Yiyi Lu has a really interesting post on the Wall Street Journal Blog about the role of “contentious politics” in Chinese society. She looks at the dynamic local government authorities have used to deal with protests and dissent, ranging from suppression and jailing to bribery to assent to the demands. There is clearly a growing issue of so many protests taking place (87,000 in 2005, at which point the PRC stopped releasing these ever-increasing annual numbers to the public). The volume is so high that she reports the domestic public security budget is now $75.3 billion dollars annually, just below China’s annual defense budget.
As Yiyi points out, the current model is untenable. Government won’t work when it is arbitrary and there is no uniform rule of law in China. She concludes:
The establishment of the rule of law will require systemic changes to the Chinese polity, and it is uncertain when and how it will happen. Until it happens, the only thing the government can count on is that there will be ever more contentious politics for it to deal with, and they will be organised in ever more ingenious ways, in order to create as big ruckuses as possible.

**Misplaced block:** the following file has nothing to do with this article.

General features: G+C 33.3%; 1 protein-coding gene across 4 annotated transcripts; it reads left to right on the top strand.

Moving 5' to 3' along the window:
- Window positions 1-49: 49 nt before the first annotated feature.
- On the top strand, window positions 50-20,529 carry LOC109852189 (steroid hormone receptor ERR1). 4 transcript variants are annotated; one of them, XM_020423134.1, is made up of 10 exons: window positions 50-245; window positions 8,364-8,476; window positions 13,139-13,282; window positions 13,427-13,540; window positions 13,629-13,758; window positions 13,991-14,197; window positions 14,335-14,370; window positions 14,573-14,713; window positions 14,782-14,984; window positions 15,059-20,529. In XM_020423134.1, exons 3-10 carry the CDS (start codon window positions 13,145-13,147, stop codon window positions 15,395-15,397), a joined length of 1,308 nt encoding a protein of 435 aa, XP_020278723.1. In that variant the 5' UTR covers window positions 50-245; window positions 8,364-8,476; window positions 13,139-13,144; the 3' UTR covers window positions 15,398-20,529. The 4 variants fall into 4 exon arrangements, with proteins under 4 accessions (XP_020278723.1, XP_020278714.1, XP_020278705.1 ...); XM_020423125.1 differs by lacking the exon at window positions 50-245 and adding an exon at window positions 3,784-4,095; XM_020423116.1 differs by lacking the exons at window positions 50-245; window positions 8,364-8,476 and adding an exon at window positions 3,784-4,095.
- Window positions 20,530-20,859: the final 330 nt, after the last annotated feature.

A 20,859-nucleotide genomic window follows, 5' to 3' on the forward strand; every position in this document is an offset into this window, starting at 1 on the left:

Yes, there will be ruckus. And there isn’t any area that the Chinese government fears more than their citizenry. In the absence of uniform and just laws, there really is no other predictable reaction from the people of China. It’s a very simple situation of the government reaping what it has sown.